Mendips - 1st /2nd March 03
Lyndon describes the joint WSG/ICCC trip to the Mendips
The hardcore cavers of IC 3 left London at the insane time of 6:45am with the hope of getting to the Mendips by 9am, where we were to join a group from WSG. Despite nice empty motorways we managed to get to the hut an hour late party due to a breakfast stop, and also taking a scenic tour through Cheddar Gorge (and then back again after asking directions from a local). Thankfully we caught the WSG crowd in their car leaving the hut and after getting some permits headed off.
Ben Ogborne was due to join us from Bristol, his comments on the journey went along the lines of: 'My trip to meet up with WSG at their hut ended abruptly with a phone call from Shed to say that they were actually going to the Mendips - I was over the bridge and well into Wales at this point!!'
The plan for the day was to cave Rhino Rift - a cave that wouldn't be too out of place in Yorkshire being a 144m SRT trip. As there were a lot of us, we split in to two groups - one to rig, one to de-rig. The cave is a short 10 minute walk from where the cars are parked, and the entrance is through a padlocked gate and short crawl to the first pitch. The cave has four pitches- the first three by rope through fairly large chambers, and the last by an already rigged dodgy ladder. At the bottom of the third pitch SRT kits are dumped before heading onwards down a very loose scree slope and through a small hole into a crawl containing some very interesting tight horizontal and vertical squeezes! After visiting the dig at the end of the forth pitch we headed out de-rigging on the way. We got back to the hut at about 7:30pm and headed off to the pub for a few pints and some good food.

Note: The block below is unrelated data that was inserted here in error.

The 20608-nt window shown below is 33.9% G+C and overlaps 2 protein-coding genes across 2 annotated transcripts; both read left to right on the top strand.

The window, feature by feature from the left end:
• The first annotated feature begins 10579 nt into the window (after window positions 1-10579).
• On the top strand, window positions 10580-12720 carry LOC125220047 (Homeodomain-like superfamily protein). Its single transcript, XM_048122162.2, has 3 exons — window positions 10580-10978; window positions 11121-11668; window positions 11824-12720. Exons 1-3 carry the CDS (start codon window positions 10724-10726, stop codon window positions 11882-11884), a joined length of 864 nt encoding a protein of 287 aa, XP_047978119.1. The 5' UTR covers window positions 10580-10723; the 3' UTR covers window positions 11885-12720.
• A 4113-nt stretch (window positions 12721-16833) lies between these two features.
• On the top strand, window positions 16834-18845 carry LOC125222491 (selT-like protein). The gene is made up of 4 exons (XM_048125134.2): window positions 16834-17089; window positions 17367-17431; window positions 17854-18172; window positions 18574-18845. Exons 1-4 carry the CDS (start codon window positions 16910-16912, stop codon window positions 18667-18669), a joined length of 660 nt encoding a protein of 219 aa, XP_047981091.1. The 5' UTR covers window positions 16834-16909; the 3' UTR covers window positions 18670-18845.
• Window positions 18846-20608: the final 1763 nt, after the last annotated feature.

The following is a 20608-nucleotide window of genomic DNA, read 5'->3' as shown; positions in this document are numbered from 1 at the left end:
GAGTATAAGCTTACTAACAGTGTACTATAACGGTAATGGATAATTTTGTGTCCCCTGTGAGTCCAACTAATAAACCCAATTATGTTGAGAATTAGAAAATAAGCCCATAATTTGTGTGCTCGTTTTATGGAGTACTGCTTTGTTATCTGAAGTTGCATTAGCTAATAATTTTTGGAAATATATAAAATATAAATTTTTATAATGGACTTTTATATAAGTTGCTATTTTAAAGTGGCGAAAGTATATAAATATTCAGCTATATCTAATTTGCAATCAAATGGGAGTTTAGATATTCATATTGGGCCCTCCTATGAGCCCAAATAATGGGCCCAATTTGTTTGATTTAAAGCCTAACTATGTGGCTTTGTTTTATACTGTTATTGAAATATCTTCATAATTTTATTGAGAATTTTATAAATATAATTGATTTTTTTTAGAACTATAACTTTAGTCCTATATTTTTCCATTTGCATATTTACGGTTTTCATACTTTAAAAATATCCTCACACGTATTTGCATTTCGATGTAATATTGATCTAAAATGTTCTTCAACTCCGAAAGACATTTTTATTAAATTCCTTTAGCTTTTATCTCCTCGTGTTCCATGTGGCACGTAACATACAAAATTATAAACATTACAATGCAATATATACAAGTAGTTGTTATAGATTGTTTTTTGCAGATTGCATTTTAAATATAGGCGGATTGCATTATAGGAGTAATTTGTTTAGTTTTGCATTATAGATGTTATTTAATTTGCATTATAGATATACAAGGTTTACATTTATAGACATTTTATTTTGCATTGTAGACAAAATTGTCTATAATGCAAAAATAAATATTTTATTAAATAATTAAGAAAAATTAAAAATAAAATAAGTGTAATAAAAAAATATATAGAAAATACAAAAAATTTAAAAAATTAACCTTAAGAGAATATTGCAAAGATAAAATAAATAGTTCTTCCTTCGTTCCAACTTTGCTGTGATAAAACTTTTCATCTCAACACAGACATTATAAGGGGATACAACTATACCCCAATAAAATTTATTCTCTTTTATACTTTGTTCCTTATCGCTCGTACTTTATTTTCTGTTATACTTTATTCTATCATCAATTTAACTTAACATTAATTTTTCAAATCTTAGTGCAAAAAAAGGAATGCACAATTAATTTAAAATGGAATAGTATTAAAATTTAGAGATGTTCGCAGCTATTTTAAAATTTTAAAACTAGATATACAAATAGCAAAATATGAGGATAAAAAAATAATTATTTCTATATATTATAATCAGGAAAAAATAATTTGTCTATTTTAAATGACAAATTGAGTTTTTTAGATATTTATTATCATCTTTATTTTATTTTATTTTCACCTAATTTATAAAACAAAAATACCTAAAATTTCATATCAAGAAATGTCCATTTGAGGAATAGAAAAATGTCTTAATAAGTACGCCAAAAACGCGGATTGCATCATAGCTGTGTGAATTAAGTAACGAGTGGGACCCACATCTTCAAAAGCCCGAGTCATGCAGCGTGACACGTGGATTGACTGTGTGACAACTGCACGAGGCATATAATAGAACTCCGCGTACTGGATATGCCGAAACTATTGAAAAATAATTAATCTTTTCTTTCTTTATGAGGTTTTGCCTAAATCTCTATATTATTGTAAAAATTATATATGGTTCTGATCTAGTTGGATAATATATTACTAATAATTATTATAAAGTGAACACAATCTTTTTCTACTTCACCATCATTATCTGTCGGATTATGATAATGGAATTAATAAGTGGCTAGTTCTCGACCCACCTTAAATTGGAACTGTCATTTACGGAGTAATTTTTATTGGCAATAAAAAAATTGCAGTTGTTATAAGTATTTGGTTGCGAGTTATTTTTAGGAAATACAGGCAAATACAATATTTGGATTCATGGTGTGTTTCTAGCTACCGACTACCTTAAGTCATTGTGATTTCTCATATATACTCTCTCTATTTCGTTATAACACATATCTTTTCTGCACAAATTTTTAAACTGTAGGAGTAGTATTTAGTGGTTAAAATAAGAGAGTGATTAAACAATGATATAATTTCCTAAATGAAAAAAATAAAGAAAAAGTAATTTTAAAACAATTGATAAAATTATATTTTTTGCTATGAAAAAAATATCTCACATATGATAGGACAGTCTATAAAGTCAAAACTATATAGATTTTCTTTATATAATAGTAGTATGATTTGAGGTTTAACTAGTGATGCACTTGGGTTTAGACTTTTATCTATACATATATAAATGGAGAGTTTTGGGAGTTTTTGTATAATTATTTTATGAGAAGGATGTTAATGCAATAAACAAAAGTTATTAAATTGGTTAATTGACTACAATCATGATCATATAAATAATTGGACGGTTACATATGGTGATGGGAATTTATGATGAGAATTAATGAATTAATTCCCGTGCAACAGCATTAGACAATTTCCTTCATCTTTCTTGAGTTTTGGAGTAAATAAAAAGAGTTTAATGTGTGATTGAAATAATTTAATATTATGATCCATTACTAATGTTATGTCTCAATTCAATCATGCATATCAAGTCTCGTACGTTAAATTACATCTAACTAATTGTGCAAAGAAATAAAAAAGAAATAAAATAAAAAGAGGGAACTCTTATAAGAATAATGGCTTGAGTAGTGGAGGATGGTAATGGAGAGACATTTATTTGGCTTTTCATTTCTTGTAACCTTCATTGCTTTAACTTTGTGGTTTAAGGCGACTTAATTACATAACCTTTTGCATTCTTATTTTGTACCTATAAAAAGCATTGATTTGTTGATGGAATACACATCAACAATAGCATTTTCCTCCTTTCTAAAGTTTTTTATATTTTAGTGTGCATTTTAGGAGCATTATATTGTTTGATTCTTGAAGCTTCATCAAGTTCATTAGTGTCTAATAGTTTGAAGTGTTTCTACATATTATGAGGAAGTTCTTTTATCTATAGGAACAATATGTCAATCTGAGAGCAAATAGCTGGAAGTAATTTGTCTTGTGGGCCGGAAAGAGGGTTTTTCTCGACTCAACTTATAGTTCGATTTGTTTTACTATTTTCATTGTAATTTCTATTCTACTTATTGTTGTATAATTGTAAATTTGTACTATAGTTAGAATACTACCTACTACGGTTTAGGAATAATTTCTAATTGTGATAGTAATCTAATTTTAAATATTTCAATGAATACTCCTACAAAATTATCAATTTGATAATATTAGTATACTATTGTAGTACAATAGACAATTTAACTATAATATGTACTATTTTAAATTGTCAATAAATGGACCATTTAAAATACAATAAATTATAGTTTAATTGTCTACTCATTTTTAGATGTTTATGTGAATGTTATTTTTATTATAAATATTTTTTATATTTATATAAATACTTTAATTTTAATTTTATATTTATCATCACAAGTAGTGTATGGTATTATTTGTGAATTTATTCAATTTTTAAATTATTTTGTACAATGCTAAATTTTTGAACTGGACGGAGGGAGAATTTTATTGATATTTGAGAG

After a good breakfast on Sunday, it was decided we'd go and take a wander around Box Mine. The mine is dubbed the most extensive underground quarry of its type and contains over 100km of surveyed passageway where Bath Stone (Oolitic limestone) has been extracted. The mine was first commercially mined around 1841 after Brunel dug his railway tunnel through Box hill and the real extent of the stone was realised. During the wars parts of the complex were requisitioned by the War Department and were converted into bombproof stores. Apparently the stores haven't been decontrolled yet and are being used by the Royal Navy, although we didn't come across any clue to their whereabouts. In the 1990s a small group of local cavers and mine explorers spent 9 years and 150 trips to survey the mine. At 1:2500 the survey covers three A3 sheets and it would be easy to get very lost very quickly without it!
We followed a route detailed in a guide that came with the survey that took us on a 4 hour trip through the mine. Like most old mines its advisable not to look at what's holding up the roof, and Box mine is no exception. Rotting, soft wooden props - most lying on the floor - are the main source of 'support' for what's left of the mine. There were a lot of deads all over the mine, and in places they had been used to give additional support to the roof however numerous falls throughout show things aren't exactly sound!
The highlight of the trip was finding cranes that were used to lift the cut blocks onto carts to be transported via rail out of the mine. Many of these were in near perfect working condition and were still capable of lifting - as was proven with a little playing :-) Box mine is basically a big cave with big toys! All caves should be equipped with play things! Great fun.
Box Mine survey sample
As usual, a thoroughly enjoyable weekend.